Alice Walker-May, owner of South Louisville Body Shop, says it is difficult to make business decisions knowing that the state could be taking a large chunk of her property in the near future. “We haven’t been told what is going on, what is definite and what isn’t,” she says. “It’s a tough situation to be in with this being a family business. I just turned 50, so I’m not really ready to retire yet, but in three or four years when this goes through, it’s going to have a huge impact on us. I feel like if they take any more parking lot than what we’ve got now, it’s going to shut us down as a body shop because we can barely get a tow truck in here now.”

Linda Cox has owned Rubbies for 23 years. The family-run establishment is one of the few sit-down restaurants in the Southside Drive area. Cox found out about the expansion last summer when surveyors came to the restaurant. She is not pleased that the final plan could require up to 20 feet of her restaurant’s property, which she leases, but Cox is amenable to change. She is considering construction options such as changing the location of her entrance, and building an addition to make up for the lost room. Moving the restaurant somewhere else on the property would be harder and more expensive because of the need to relocate the exhaust system and the walk-in cooler. But Cox will do whatever it takes to stay in her current location because she doesn’t want to lose her customer base.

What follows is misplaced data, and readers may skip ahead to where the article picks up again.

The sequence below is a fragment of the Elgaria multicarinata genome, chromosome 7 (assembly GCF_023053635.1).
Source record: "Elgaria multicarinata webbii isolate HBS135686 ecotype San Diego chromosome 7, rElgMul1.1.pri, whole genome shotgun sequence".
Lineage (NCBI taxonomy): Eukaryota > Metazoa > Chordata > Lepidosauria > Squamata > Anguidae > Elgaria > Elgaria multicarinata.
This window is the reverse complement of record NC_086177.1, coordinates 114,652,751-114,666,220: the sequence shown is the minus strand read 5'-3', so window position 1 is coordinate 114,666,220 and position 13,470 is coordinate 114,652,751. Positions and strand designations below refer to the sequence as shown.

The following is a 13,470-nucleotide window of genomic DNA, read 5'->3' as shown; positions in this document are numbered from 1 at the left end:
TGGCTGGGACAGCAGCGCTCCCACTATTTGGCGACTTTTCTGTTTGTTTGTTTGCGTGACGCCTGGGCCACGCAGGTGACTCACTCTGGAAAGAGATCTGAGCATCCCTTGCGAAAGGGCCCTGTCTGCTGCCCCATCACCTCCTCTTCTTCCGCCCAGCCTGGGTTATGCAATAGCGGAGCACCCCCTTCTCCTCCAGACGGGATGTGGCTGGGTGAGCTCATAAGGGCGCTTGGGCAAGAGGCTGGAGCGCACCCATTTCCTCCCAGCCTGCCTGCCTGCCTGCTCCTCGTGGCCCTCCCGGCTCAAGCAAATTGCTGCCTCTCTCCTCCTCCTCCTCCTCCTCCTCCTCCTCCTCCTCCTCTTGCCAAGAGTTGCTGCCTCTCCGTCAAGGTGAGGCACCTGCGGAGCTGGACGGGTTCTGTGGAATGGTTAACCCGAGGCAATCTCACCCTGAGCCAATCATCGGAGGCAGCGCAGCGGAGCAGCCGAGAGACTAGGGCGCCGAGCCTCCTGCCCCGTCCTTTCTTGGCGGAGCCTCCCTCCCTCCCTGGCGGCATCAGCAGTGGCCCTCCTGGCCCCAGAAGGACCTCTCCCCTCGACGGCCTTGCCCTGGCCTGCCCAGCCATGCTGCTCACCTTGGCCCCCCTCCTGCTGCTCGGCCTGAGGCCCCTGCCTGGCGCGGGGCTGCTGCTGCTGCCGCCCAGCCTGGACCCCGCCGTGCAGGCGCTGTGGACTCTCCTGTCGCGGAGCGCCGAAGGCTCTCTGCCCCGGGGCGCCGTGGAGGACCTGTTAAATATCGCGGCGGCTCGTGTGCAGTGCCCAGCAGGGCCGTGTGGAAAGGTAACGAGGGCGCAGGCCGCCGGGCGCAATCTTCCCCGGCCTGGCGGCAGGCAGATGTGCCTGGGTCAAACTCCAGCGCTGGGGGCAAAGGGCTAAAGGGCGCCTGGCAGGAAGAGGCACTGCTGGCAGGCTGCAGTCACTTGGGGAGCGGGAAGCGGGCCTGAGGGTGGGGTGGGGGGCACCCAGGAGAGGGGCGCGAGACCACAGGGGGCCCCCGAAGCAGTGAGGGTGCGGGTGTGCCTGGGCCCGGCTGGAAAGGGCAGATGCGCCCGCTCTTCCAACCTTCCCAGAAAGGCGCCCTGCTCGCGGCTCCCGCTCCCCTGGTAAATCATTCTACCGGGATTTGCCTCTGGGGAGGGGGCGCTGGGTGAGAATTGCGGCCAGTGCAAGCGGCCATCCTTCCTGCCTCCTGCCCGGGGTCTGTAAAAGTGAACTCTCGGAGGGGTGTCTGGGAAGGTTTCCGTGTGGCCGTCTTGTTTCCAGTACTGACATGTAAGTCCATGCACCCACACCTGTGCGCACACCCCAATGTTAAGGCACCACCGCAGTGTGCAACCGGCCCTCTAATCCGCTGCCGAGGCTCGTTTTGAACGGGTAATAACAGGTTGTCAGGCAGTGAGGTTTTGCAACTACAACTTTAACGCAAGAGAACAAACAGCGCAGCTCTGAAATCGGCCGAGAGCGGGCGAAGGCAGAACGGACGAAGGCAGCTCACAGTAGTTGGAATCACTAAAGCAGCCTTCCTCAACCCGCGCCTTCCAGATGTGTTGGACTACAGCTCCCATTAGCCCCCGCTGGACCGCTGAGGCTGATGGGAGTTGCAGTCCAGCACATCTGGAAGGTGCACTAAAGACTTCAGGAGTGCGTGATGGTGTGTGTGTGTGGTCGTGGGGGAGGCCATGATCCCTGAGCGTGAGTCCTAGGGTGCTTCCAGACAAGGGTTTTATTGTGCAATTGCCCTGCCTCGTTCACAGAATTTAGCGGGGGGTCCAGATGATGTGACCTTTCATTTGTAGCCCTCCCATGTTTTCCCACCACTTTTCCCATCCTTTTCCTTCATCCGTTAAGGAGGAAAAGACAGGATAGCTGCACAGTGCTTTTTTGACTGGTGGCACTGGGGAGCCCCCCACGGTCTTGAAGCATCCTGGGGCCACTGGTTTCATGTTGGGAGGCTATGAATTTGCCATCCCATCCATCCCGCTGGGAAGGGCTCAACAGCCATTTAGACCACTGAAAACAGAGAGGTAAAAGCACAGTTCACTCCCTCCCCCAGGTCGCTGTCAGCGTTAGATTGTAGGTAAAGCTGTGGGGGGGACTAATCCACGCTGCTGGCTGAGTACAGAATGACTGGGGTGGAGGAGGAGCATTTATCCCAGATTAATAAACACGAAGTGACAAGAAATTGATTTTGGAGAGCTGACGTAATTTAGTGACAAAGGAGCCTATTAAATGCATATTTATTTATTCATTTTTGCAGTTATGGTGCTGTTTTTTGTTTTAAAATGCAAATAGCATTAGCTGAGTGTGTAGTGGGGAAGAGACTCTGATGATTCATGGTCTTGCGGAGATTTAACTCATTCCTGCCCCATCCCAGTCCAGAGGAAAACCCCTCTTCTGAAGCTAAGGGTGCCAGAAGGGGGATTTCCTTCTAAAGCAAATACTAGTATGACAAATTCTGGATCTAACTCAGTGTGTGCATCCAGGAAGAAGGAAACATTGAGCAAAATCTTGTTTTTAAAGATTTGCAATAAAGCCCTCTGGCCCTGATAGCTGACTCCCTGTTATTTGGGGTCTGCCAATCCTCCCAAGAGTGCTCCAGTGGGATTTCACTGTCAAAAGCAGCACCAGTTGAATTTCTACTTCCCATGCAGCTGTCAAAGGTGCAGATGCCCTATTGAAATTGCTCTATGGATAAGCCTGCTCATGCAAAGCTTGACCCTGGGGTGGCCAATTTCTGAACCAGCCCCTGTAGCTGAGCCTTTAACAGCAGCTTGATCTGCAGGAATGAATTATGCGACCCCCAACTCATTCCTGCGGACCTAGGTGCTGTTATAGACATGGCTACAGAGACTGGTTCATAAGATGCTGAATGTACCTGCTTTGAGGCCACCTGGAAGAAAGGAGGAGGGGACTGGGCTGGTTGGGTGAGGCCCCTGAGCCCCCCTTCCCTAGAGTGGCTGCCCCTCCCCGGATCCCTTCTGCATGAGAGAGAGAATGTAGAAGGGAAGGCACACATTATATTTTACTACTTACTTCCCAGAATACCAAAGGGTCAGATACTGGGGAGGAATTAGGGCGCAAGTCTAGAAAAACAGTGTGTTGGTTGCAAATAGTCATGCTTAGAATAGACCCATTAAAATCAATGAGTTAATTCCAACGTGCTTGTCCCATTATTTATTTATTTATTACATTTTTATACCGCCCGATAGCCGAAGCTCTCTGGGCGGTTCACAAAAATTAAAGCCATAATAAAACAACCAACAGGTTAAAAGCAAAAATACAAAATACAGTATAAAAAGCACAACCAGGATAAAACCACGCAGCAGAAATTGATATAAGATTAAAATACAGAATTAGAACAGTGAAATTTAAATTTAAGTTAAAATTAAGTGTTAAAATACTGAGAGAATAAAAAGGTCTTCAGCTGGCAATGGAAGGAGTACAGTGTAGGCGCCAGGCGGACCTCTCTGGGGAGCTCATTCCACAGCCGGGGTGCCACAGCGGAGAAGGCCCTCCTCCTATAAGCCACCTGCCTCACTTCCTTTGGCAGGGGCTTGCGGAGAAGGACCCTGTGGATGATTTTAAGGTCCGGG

“I’m not against progress at all, but I don’t want to lose my business,” she says. “They had another company, I want to say they were an ecological company, that came to talk to all the owners. They wanted to see if we were happy. It’s like I told them, ‘There is talk of an industrial park down the street. If that happens I want to be here. I don’t want to move somewhere else where I have to start over. I want to be here where the business is.’”

Joe Ratterman, owner of Joseph E. Ratterman & Son Funeral Home, says he is worried about how the state will compensate business owners. Ratterman owns a building next to his business where Subway restaurant has a 20-year lease. Would the state compensate him for the last 15 years of the lease if they confiscate the property? What about business owners who lease their property, will they get compensated? Ratterman says these issues need to be dealt with before the project moves forward. He doesn’t think it is fair to Southside business owners to have to live in limbo.

“They are basically going to run everybody out of business on one side of Southside Drive,” Ratterman contends. “Some of these are second and third generation businesses. Are they going to get out of this what they put into these businesses over the years? The state is basically building a superhighway in an area where it is not necessary. I don’t understand it.”